As mentioned above, it is so important to recognize our own emotional responses and how we process and manage stress. If you’re a parent of young kids you’ll notice how their behavior often mirrors yours and vice versa.

If you approach your child in a highly anxious or overwhelmed state, how do you think they are going to react? If you find your child has separation anxiety, perhaps examine your beliefs and experiences from your own childhood.

  • Are you fearful of not meeting all their emotional needs? Tap on that fear using the “Specific emotion tapping” sequence above.
  • Is your own anxiety fueling their behavior? Tap on that too! Often tapping on our own issues (using the methods above) can have a flow-on effect to our child so while you’re healing yourself, you are healing them too – talk about killing two birds with one stone!

Create an atmosphere where all emotions are valid and acceptable for all family members. For example, hang up posters with the quotes as reminders (you can use the quotes from the Inspirational Quotes Bundle.)

be the calm quotes kit big life journal

Any Useful Tapping Tips?

Yes! Here are our tried-and-true tips to make the tapping easy for you and your kids.

  • Familiarise yourself with the technique so you are confident in applying it to your child. Work on your own issues too – be a role model.
  • Introduce tapping in a light-hearted manner, don’t “force” them to work on things unless they are open to it. Encourage introducing it as a “self-help technique” they can use anytime for any issue (mainly older kids). This means they are less likely to feel they need “fixing” and fosters a sense of empowerment.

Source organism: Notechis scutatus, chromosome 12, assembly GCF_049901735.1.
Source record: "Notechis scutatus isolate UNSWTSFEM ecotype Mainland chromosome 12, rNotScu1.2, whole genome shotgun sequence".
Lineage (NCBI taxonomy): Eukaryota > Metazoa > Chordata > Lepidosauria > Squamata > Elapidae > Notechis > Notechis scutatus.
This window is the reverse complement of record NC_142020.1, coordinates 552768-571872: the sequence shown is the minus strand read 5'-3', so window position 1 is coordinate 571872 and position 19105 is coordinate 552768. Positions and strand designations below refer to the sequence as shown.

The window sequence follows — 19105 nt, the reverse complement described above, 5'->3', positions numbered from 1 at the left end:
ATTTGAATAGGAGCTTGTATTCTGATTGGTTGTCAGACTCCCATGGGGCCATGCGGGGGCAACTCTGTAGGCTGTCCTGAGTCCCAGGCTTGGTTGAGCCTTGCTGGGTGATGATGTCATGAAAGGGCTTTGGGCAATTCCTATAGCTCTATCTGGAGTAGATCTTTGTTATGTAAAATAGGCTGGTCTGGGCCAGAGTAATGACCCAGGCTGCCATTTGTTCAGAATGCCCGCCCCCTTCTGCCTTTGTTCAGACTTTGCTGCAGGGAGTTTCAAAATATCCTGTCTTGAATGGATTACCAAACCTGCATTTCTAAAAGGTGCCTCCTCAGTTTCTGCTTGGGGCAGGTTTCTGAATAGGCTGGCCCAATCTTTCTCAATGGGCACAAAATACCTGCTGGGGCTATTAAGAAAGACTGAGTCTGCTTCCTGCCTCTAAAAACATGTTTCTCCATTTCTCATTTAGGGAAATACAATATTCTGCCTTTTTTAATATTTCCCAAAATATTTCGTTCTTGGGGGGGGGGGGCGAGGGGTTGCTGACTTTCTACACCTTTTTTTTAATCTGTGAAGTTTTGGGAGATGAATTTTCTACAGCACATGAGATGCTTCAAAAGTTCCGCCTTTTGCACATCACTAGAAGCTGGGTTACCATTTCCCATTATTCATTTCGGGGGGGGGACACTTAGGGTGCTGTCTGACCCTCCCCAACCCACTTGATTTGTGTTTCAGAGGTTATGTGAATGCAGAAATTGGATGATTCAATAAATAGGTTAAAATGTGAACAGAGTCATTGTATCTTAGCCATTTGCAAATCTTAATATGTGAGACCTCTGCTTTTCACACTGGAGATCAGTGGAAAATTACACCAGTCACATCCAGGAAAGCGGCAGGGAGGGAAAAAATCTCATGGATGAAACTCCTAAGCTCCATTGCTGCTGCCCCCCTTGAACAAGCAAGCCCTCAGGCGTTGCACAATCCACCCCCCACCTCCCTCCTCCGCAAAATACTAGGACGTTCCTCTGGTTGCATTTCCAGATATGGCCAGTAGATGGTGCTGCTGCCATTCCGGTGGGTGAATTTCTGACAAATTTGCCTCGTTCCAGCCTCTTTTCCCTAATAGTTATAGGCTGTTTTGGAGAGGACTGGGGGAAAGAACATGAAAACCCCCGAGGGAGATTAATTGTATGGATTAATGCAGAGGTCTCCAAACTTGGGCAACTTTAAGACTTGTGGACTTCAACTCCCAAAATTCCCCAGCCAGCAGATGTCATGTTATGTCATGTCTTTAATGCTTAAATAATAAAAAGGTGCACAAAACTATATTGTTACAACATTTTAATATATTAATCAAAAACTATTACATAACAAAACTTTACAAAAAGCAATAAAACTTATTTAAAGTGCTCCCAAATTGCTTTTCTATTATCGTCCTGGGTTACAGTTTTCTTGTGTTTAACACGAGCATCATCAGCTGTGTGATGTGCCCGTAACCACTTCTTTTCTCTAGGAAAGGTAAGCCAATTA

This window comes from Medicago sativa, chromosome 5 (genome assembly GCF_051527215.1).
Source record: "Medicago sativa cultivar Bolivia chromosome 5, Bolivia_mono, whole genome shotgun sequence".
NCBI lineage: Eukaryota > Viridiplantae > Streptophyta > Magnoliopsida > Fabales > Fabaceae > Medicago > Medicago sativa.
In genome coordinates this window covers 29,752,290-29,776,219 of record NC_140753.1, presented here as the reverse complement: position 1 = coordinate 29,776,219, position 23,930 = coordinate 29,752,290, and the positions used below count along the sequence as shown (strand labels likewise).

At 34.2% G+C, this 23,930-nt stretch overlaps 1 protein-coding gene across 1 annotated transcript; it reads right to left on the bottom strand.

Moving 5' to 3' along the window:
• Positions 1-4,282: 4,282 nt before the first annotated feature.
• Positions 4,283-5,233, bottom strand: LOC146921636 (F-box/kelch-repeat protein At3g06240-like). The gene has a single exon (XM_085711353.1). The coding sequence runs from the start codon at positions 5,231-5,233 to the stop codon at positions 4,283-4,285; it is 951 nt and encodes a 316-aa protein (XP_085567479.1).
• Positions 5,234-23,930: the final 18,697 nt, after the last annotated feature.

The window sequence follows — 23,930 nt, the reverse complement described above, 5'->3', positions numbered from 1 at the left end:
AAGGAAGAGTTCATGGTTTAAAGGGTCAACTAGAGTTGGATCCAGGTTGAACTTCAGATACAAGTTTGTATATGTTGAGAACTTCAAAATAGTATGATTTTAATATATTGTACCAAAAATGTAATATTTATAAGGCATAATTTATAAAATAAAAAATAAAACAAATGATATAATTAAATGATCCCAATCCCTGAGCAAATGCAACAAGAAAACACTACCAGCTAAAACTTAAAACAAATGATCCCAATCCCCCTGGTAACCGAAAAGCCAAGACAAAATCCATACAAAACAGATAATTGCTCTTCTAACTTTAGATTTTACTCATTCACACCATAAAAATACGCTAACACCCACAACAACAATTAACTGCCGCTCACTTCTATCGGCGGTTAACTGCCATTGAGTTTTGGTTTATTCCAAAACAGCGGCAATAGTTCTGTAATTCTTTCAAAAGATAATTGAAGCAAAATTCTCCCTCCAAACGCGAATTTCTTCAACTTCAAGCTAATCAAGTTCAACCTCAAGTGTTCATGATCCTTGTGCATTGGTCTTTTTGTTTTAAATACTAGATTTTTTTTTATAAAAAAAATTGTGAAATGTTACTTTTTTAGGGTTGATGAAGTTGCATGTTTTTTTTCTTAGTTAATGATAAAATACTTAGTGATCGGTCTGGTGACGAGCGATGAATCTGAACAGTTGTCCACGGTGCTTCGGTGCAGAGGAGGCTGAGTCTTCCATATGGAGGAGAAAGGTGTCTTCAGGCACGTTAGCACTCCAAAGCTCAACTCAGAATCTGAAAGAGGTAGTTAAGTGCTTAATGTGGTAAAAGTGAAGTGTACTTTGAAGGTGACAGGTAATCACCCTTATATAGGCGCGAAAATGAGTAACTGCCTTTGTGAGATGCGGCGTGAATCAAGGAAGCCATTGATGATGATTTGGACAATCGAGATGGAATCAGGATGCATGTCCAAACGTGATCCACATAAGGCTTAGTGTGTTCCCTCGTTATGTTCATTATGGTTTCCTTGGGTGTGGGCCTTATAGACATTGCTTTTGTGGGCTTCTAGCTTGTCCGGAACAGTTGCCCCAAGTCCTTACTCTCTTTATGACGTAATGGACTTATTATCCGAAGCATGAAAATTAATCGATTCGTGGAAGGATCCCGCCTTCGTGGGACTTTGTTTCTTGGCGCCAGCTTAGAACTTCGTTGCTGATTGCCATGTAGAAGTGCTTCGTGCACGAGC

• Make it fun – for younger children try using the words “magic buttons” to describe the tapping points or give them each a name i.e.: “the monkey spot” for the top of the head or the “gorilla spot” for the collarbone point.
  • Go slow and steady – concentrate one issue at a time so as not to create an overwhelm for either of you and to allow better cognitive understanding of their improvement.
  • Encourage children aged 6 and above to tap on themselves (you can always tap along as well) as this creates confidence in their ability to self-regulate. They can then go and teach their friends how to tap too!
  • Don’t give up – every bit of tapping you do is helping to re-program their subconscious and build resilience. Be persistent and don’t be afraid to ask for help from a practitioner, especially for more complex issues.

As you can see, there are many ways in which EFT can help you and your children alleviate stress and other symptoms so prevalent in today’s society.

When negative emotions and beliefs are cleared, the results are happier, more confident and empowered kids and subsequently, adults. 

Tap Confident Kids EFT printable - Big Life Journal

 

Receive the printables in your inbox

European GDRP compliance statement: Big Life Journal will use the information you provide on this form to be in touch with you and to provide updates and marketing. By subscribing you will receive emails with our free weekly printables going forward. You also agree that we may process your information in accordance with our Privacy Policy. 

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2 comments

  • Thank you for this! I am a teacher and I can’t wait to use it with my students.

    Leigh J McCune
  • What a great self help treatment for help children to be confident.

    D Walker k er